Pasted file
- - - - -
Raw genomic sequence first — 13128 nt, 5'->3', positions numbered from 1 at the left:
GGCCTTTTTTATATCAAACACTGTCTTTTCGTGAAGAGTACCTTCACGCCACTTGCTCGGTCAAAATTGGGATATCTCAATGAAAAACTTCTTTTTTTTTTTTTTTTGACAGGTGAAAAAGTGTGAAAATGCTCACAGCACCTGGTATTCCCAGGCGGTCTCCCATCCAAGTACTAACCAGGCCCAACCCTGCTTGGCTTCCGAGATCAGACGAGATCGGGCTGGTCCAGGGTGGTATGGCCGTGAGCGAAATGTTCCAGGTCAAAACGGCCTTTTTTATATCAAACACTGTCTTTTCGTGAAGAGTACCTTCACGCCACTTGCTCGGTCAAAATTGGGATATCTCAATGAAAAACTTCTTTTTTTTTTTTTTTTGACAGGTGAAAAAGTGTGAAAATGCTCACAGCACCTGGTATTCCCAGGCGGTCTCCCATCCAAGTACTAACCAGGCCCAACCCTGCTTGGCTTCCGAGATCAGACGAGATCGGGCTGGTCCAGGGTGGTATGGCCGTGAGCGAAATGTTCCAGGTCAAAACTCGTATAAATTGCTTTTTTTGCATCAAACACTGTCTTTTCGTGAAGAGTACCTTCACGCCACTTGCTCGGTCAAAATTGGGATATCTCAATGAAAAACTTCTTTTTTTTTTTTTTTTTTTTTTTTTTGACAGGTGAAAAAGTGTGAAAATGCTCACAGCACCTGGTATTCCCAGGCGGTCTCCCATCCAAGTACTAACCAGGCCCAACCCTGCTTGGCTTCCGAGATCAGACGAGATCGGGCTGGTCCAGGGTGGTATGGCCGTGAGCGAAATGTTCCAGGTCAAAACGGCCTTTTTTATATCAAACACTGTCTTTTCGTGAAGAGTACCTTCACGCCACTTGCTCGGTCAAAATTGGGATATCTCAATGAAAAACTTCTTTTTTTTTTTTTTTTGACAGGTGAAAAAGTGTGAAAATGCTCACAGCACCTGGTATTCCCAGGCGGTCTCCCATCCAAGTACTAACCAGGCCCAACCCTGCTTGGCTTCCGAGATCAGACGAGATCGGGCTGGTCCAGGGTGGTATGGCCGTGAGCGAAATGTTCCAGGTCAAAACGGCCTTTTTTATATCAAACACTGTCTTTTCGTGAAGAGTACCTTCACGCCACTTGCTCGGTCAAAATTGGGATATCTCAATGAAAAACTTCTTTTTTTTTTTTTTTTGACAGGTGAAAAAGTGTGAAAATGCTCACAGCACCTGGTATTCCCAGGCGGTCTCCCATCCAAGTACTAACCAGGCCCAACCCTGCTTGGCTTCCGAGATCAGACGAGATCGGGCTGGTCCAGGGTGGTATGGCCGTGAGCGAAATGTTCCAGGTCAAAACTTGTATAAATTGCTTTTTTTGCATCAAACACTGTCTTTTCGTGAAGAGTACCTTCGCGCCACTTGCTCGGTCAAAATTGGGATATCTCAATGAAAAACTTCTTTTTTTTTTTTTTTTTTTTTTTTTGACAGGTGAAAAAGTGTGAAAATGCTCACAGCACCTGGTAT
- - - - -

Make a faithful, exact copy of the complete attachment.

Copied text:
Raw genomic sequence first — 13128 nt, 5'->3', positions numbered from 1 at the left:
GGCCTTTTTTATATCAAACACTGTCTTTTCGTGAAGAGTACCTTCACGCCACTTGCTCGGTCAAAATTGGGATATCTCAATGAAAAACTTCTTTTTTTTTTTTTTTTGACAGGTGAAAAAGTGTGAAAATGCTCACAGCACCTGGTATTCCCAGGCGGTCTCCCATCCAAGTACTAACCAGGCCCAACCCTGCTTGGCTTCCGAGATCAGACGAGATCGGGCTGGTCCAGGGTGGTATGGCCGTGAGCGAAATGTTCCAGGTCAAAACGGCCTTTTTTATATCAAACACTGTCTTTTCGTGAAGAGTACCTTCACGCCACTTGCTCGGTCAAAATTGGGATATCTCAATGAAAAACTTCTTTTTTTTTTTTTTTTGACAGGTGAAAAAGTGTGAAAATGCTCACAGCACCTGGTATTCCCAGGCGGTCTCCCATCCAAGTACTAACCAGGCCCAACCCTGCTTGGCTTCCGAGATCAGACGAGATCGGGCTGGTCCAGGGTGGTATGGCCGTGAGCGAAATGTTCCAGGTCAAAACTCGTATAAATTGCTTTTTTTGCATCAAACACTGTCTTTTCGTGAAGAGTACCTTCACGCCACTTGCTCGGTCAAAATTGGGATATCTCAATGAAAAACTTCTTTTTTTTTTTTTTTTTTTTTTTTTTGACAGGTGAAAAAGTGTGAAAATGCTCACAGCACCTGGTATTCCCAGGCGGTCTCCCATCCAAGTACTAACCAGGCCCAACCCTGCTTGGCTTCCGAGATCAGACGAGATCGGGCTGGTCCAGGGTGGTATGGCCGTGAGCGAAATGTTCCAGGTCAAAACGGCCTTTTTTATATCAAACACTGTCTTTTCGTGAAGAGTACCTTCACGCCACTTGCTCGGTCAAAATTGGGATATCTCAATGAAAAACTTCTTTTTTTTTTTTTTTTGACAGGTGAAAAAGTGTGAAAATGCTCACAGCACCTGGTATTCCCAGGCGGTCTCCCATCCAAGTACTAACCAGGCCCAACCCTGCTTGGCTTCCGAGATCAGACGAGATCGGGCTGGTCCAGGGTGGTATGGCCGTGAGCGAAATGTTCCAGGTCAAAACGGCCTTTTTTATATCAAACACTGTCTTTTCGTGAAGAGTACCTTCACGCCACTTGCTCGGTCAAAATTGGGATATCTCAATGAAAAACTTCTTTTTTTTTTTTTTTTGACAGGTGAAAAAGTGTGAAAATGCTCACAGCACCTGGTATTCCCAGGCGGTCTCCCATCCAAGTACTAACCAGGCCCAACCCTGCTTGGCTTCCGAGATCAGACGAGATCGGGCTGGTCCAGGGTGGTATGGCCGTGAGCGAAATGTTCCAGGTCAAAACTTGTATAAATTGCTTTTTTTGCATCAAACACTGTCTTTTCGTGAAGAGTACCTTCGCGCCACTTGCTCGGTCAAAATTGGGATATCTCAATGAAAAACTTCTTTTTTTTTTTTTTTTTTTTTTTTTGACAGGTGAAAAAGTGTGAAAATGCTCACAGCACCTGGTAT